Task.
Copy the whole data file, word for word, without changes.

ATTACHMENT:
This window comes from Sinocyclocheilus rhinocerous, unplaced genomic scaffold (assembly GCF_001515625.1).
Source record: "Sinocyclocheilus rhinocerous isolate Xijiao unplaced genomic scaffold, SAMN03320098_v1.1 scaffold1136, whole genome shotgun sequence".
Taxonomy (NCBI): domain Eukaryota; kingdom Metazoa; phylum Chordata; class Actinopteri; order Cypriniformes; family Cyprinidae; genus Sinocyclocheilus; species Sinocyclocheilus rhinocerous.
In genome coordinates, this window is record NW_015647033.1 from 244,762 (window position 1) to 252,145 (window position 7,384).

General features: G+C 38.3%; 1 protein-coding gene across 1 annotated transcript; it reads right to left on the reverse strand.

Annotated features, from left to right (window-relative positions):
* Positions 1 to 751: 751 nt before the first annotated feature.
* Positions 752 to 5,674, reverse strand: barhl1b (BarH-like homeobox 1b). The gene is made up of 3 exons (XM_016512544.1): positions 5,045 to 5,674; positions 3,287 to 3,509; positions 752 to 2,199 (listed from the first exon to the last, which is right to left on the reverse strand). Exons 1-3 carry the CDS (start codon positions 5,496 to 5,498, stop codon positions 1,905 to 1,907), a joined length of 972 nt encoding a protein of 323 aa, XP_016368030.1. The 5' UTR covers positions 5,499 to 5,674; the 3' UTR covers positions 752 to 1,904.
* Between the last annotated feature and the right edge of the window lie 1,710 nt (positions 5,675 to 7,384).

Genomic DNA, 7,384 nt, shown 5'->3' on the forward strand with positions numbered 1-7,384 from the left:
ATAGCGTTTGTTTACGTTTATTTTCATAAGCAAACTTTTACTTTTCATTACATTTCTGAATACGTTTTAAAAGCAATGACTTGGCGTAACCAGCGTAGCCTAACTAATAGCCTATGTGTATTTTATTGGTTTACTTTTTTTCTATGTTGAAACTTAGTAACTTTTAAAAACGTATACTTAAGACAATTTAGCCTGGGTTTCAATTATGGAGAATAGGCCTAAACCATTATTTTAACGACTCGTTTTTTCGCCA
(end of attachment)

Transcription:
This window comes from Sinocyclocheilus rhinocerous, unplaced genomic scaffold (assembly GCF_001515625.1).
Source record: "Sinocyclocheilus rhinocerous isolate Xijiao unplaced genomic scaffold, SAMN03320098_v1.1 scaffold1136, whole genome shotgun sequence".
Taxonomy (NCBI): domain Eukaryota; kingdom Metazoa; phylum Chordata; class Actinopteri; order Cypriniformes; family Cyprinidae; genus Sinocyclocheilus; species Sinocyclocheilus rhinocerous.
In genome coordinates, this window is record NW_015647033.1 from 244,762 (window position 1) to 252,145 (window position 7,384).

General features: G+C 38.3%; 1 protein-coding gene across 1 annotated transcript; it reads right to left on the reverse strand.

Annotated features, from left to right (window-relative positions):
* Positions 1 to 751: 751 nt before the first annotated feature.
* Positions 752 to 5,674, reverse strand: barhl1b (BarH-like homeobox 1b). The gene is made up of 3 exons (XM_016512544.1): positions 5,045 to 5,674; positions 3,287 to 3,509; positions 752 to 2,199 (listed from the first exon to the last, which is right to left on the reverse strand). Exons 1-3 carry the CDS (start codon positions 5,496 to 5,498, stop codon positions 1,905 to 1,907), a joined length of 972 nt encoding a protein of 323 aa, XP_016368030.1. The 5' UTR covers positions 5,499 to 5,674; the 3' UTR covers positions 752 to 1,904.
* Between the last annotated feature and the right edge of the window lie 1,710 nt (positions 5,675 to 7,384).

Genomic DNA, 7,384 nt, shown 5'->3' on the forward strand with positions numbered 1-7,384 from the left:
ATAGCGTTTGTTTACGTTTATTTTCATAAGCAAACTTTTACTTTTCATTACATTTCTGAATACGTTTTAAAAGCAATGACTTGGCGTAACCAGCGTAGCCTAACTAATAGCCTATGTGTATTTTATTGGTTTACTTTTTTTCTATGTTGAAACTTAGTAACTTTTAAAAACGTATACTTAAGACAATTTAGCCTGGGTTTCAATTATGGAGAATAGGCCTAAACCATTATTTTAACGACTCGTTTTTTCGCCA